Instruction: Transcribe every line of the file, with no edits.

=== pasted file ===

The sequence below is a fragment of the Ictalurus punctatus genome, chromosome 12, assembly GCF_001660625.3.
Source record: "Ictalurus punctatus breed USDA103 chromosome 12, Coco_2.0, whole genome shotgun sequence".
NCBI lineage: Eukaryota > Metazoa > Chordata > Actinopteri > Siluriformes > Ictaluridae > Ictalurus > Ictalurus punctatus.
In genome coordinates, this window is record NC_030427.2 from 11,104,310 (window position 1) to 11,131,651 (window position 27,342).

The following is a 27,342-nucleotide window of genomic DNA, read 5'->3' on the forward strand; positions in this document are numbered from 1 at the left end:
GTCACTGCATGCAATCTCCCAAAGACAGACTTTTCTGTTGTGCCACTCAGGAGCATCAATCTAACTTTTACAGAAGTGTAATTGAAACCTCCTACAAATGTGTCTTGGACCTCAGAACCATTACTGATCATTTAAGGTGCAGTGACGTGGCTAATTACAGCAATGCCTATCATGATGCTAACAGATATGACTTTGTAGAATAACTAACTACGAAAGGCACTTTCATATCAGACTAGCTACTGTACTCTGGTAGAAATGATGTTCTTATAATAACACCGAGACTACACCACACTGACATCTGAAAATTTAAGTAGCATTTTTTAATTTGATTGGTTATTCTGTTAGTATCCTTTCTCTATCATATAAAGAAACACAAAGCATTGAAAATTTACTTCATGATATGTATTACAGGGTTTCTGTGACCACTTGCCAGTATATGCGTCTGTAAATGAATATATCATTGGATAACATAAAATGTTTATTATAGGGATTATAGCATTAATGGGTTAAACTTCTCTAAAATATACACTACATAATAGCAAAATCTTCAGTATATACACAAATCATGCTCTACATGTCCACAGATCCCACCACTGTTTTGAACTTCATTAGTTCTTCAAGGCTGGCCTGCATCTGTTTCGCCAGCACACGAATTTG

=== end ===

The sequence below is a fragment of the Ictalurus punctatus genome, chromosome 12, assembly GCF_001660625.3.
Source record: "Ictalurus punctatus breed USDA103 chromosome 12, Coco_2.0, whole genome shotgun sequence".
NCBI lineage: Eukaryota > Metazoa > Chordata > Actinopteri > Siluriformes > Ictaluridae > Ictalurus > Ictalurus punctatus.
In genome coordinates, this window is record NC_030427.2 from 11,104,310 (window position 1) to 11,131,651 (window position 27,342).

The following is a 27,342-nucleotide window of genomic DNA, read 5'->3' on the forward strand; positions in this document are numbered from 1 at the left end:
GTCACTGCATGCAATCTCCCAAAGACAGACTTTTCTGTTGTGCCACTCAGGAGCATCAATCTAACTTTTACAGAAGTGTAATTGAAACCTCCTACAAATGTGTCTTGGACCTCAGAACCATTACTGATCATTTAAGGTGCAGTGACGTGGCTAATTACAGCAATGCCTATCATGATGCTAACAGATATGACTTTGTAGAATAACTAACTACGAAAGGCACTTTCATATCAGACTAGCTACTGTACTCTGGTAGAAATGATGTTCTTATAATAACACCGAGACTACACCACACTGACATCTGAAAATTTAAGTAGCATTTTTTAATTTGATTGGTTATTCTGTTAGTATCCTTTCTCTATCATATAAAGAAACACAAAGCATTGAAAATTTACTTCATGATATGTATTACAGGGTTTCTGTGACCACTTGCCAGTATATGCGTCTGTAAATGAATATATCATTGGATAACATAAAATGTTTATTATAGGGATTATAGCATTAATGGGTTAAACTTCTCTAAAATATACACTACATAATAGCAAAATCTTCAGTATATACACAAATCATGCTCTACATGTCCACAGATCCCACCACTGTTTTGAACTTCATTAGTTCTTCAAGGCTGGCCTGCATCTGTTTCGCCAGCACACGAATTTG